FarmLead Breakfast Brief
Monday, November 21st, 2016
“The most successful ideological effects are those which have no need for words, and ask no more than complicitous silence.”
– Pierre Bourdieu
At 6:45 AM CDT in the North American futures markets (*not cash prices*):
(all prices in dollars per bushel unless otherwise indicated)
$1 USD = $1.3441 CAD, $1 CAD = $0.744 USD)
Mar Corn: -0.5¢ (-0.15%) to $3.45 USD or $4.637 CAD
Jan Soybeans: +8.3¢ (+0.8%) to $10.105 USD or $13.582 CAD
Jan Soybean Meal (per short ton): +$1.80 (+0.6%) to $314.40 USD or $422.58 CAD
Jan Soybean Oil (cents per lbs): +0.31¢ (+0.9%) to 34.62¢ USD or 46.53¢ CAD
Mar Oats: -2.3¢ (-0.95%) to $2.358 USD or $3.169 CAD
Mar Wheat (Chicago): +1¢ (+0.25%) to $4.263 USD or $5.729 CAD
Mar Wheat (Kansas City): +2.3¢ (+0.5%) to $4.333 USD or $5.823 CAD
Mar Wheat (Minneapolis): +2.5¢ (+0.45%) to $5.29 USD or $7.11 CAD
Jan Canola: +5¢/bu / +$2.20/MT (+0.45%) to $8.724/bu / $384.65/MT USD or $11.725/bu / $517/MT CAD
Friday’s Winnipeg ICE Close
Mar Barley: unchanged at $2.179 USD or $2.928 CAD
Mar Milling Wheat: unchanged at $4.758 USD or $6.396 CAD
Seen & Unseen Effects
Grains this morning are mostly in the green with soybeans pushing back up above $10 USD / bushel on the Chicago board as we start this shorter-trading week thanks to U.S. Thanksgiving. Corn harvest has been slowed in many places because of snow, including the U.S. Midwest, Eastern Canada, Western Canada, and even Russia. The last few rounds of harvest seem to drag on and on as Mother Nature keeps interrupting things, which is making things tough for Statistics Canada and their production numbers, slated to come out on December 6th. Canola, flax, oats, barley, and durum wheat numbers are likely to be questioned the most, we have seen some prices tick up for each lately. Specifically, the latest international durum tenders show more of a willingness to accept a #3 Canada Western grade with at least 60% HVK (or a #1 US HAD grade – some good pricing opportunities to post your next block on FarmLead). Overall, with Harvest 2016 pretty much in the books, the effects of paper blending are just starting to get priced in.
Palm oil exports out of Malaysia are continuing to track below last month’s, a bearish indicator for vegetable oils but offsetting it is data showing record Canadian canola crush numbers. Thus far in the 2016/17 marketing year, 2.68M tonnes of canola have been used by Canadian canola crushers, up 15% year-over-year, and includes almost 204,000 MT getting crushed last week, up 12.5% from the week prior and representing over 95% of the industry’s capacity! Across the border in the U.S., soybean crush numbers continue to surprise, but are still tracking only slightly ahead of the U.S.D.A.’s full marketing-year estimate. Competing with domestic American soybean crush will be China as crush margins are the best they’ve been in 2 years and almost double year-over-year. This means that China will continue to be in the driver’s seat for soybean demand, but where it comes from – North or South America – is the bigger question.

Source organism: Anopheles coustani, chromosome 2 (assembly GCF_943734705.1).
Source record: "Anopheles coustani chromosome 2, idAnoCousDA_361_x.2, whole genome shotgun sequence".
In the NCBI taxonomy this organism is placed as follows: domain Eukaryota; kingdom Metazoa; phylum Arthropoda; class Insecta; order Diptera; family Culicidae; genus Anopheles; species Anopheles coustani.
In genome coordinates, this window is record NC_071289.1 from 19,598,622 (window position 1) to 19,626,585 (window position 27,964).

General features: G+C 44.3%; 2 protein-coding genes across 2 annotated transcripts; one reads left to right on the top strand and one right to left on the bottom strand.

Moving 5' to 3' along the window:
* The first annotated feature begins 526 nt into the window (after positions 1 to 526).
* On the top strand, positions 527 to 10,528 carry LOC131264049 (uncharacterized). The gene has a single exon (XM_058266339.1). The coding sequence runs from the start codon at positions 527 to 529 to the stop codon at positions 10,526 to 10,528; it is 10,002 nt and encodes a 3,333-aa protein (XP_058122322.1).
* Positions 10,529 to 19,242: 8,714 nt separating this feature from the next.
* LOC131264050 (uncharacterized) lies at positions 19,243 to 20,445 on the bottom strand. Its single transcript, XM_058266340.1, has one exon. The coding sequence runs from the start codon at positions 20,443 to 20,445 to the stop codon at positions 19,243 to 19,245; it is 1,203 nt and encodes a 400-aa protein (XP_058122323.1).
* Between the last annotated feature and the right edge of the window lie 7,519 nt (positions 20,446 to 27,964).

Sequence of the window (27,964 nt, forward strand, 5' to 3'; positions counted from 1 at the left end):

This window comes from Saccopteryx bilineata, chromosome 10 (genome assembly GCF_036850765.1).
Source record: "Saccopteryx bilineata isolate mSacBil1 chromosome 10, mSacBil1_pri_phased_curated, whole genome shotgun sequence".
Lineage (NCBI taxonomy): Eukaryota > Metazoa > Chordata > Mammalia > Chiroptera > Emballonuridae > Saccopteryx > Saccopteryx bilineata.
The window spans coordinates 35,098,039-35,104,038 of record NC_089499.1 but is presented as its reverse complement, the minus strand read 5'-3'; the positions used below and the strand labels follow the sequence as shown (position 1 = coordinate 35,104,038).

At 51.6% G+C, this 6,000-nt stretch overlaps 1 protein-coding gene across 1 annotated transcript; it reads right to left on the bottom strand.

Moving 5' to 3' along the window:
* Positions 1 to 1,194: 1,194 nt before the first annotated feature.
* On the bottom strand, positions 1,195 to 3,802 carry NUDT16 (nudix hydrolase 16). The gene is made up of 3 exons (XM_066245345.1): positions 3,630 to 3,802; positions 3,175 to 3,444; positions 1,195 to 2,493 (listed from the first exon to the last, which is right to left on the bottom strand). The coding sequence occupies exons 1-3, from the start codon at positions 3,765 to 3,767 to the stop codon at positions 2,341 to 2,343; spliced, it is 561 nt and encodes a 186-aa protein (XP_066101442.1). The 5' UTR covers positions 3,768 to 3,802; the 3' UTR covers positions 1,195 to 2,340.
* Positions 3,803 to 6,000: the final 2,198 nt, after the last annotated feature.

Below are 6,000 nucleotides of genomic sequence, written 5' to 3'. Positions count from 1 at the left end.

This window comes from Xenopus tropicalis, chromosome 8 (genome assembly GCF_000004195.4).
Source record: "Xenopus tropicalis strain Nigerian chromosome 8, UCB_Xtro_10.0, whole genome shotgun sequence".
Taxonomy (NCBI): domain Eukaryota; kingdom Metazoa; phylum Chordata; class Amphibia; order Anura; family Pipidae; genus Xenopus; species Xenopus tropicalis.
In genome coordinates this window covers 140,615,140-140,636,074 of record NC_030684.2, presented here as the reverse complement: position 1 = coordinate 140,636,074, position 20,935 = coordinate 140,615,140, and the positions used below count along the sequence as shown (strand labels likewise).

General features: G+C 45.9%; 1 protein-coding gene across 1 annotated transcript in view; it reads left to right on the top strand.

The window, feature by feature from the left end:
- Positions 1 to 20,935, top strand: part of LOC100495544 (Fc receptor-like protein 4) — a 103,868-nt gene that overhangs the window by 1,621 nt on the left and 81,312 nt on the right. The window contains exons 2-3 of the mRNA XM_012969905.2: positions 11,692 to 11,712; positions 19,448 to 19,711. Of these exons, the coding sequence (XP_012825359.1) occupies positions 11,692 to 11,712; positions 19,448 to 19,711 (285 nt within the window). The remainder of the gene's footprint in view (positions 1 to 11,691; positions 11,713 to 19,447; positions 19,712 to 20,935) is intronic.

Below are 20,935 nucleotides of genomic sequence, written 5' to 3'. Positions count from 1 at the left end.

Soybean planting in Brazil is pretty much complete, but there are some concerns over moisture (or lack thereof) now that the crop is in the ground. Conversely, in neighbouring Argentina, 24% of the soybean crop has been planted but total acres expected to get planted continues to get downgraded as heavy rains are hitting western province (causing flooding) while things are too dry to plant in the south. While eyes are mostly focused on those South American growing conditions, Informa has already come out with their estimates for 2017 acres, calling for 88.6 million going to soybeans (+6% from 2016), 90.8 million acres of corn (-4% year-over-year), and winter wheat acres of 33.8 million (-7.5%). Conversely, the University of Missouri’s FAPRI program is calling for 90.6M acres of corn, 85.7M acres of soybeans, and 49.6M acres of total wheat.
One thing we are watching is the effect the new currency limitations enacted by the Indian government will have on farmers there, and the planting of their kharif crop. The abolishment of 500 and 1,000 rupee notes, or about 86% of the cash in circulation, is putting pressure on the country’s 260M=plus farmers (yes, more than 260 million people farm in India) to pay for the crop inputs required to help them plant over the next couple of weeks. As banks exchanging the notes aren’t commonplace in all rural areas and many don’t even have a bank account, Indians can only exchange up to 2,000 rupees into new money immediately, with the remainder of the notes having to be deposited into a bank (all 500 and 1,000 rupee notes won’t be accepted by banks after December 30th). As most Indian farmers rely on money lenders, the Indian government is trying to help out by allowing farmers to withdraw up to 25,000 rupees against their crop loans, but there are doubts if farmers will use it or even trust the new program. Ultimately, this could slow some planting of the major kharif crop, but just how negative the effects are, remains to be seen.
COMMODITY TRADING INVOLVES RISK AND MAY NOT BE SUITABLE FOR ALL RECIPIENTS OF THIS POST. Neither the information presented, nor any opinions expressed, constitutes a solicitation for the purchase or sale of any commodities. The thoughts expressed in this email and basic data from which they are derived are believed to be reliable, but cannot be guaranteed due to uncertainty about future events and complexities surrounding commodity markets. Those acting on the information are responsible for their own actions.